Nineteen elite young footballers (age: 18.5 ± 0.5; height: 178 ± 6 cm; weight: 72.1 ± 6.3 kg; body mass index (BMI) 21.8 ± 1.7 kg · m–.) belonging to the same youth football team (Sub-19, with 5 ± 4 years of experience in the club) from a Second Division football club in Spain participated in this study. The players trained 4 times per week and played the official matches at weekends (Saturday or Sunday). The team comprised 3 goalkeepers, 7 defensive players, 8 midfielders and 4 forwards. The goalkeepers were excluded from the subsequent analyses due to their role in training and matches. Before starting the study, all the participants were informed of the research protocol and they all signed informed consent forms, as did the parents or legal guardians of players under the age of 18. The study followed the guidelines set forth in the Helsinki Declaration (World Medical Association, 2013), was approved by the Ethics Committee at the University Isabel I (CEI004) and was conducted following the ethical standards established for sport science and exercise research (Harriss & Atkinson, 2015).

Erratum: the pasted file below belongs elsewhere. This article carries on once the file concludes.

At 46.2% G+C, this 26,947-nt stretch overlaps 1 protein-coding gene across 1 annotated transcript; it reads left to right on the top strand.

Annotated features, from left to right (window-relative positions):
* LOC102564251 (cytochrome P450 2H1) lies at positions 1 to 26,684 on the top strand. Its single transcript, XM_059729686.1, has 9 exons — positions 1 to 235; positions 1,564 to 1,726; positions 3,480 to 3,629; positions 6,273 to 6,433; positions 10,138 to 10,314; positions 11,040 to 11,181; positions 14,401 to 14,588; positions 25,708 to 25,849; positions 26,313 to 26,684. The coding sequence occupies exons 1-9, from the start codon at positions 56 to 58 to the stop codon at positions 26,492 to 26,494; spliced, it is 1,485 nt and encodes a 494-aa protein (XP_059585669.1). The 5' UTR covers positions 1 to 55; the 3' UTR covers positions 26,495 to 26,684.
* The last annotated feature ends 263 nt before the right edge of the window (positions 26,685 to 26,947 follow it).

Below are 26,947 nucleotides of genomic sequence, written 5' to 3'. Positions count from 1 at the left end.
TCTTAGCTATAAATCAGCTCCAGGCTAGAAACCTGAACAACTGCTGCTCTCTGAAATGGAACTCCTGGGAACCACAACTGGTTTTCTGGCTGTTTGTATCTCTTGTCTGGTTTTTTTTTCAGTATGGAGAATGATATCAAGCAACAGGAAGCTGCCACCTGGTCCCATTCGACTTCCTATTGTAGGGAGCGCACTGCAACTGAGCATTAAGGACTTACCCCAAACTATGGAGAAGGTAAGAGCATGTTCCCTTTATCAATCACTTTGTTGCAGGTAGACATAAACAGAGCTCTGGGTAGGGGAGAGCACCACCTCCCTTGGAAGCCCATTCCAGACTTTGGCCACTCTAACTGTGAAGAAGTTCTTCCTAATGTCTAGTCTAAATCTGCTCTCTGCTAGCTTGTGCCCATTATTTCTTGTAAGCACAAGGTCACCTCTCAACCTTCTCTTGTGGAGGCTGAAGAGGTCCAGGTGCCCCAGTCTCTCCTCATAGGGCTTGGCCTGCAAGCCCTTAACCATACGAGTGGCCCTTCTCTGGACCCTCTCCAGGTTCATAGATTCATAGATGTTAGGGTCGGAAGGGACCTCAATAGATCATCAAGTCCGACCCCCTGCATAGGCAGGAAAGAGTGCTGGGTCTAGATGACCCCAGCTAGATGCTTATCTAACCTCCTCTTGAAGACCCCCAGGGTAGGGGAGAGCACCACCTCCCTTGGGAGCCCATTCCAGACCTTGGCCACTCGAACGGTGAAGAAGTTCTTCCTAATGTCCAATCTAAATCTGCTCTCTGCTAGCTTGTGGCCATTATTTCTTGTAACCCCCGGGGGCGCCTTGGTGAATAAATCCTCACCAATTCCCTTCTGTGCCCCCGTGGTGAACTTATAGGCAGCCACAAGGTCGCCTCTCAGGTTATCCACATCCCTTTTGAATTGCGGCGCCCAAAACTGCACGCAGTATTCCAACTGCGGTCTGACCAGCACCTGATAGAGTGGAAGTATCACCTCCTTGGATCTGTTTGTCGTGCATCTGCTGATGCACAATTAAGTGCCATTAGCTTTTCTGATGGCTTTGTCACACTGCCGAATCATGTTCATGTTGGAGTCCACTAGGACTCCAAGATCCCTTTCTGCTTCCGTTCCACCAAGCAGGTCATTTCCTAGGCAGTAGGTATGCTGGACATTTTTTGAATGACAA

The declared PE of the players was collected for 120 sessions and 30 official matches in the 2016-2017 season (September-May). The players were classified into two groups: 1) regulars, those who started the match and played at least 45 minutes (n = 291 observations), and b) reserves, those who did not participate in the match or did so for less than 45 minutes (n = 201 observations). The season was divided into two parts: period 1 (first round of competition, 15 matches and 60 training sessions) and period 2 (second round of competition, 15 matches and 60 training sessions). Furthermore, each period was divided into five 6-week blocks, which in turn were broken down into 30 micro-cycles (Figure 1). The weeks when the team was not playing in official competition were excluded from the subsequent analyses (around Christmas), as were players who were not available for some of the training sessions.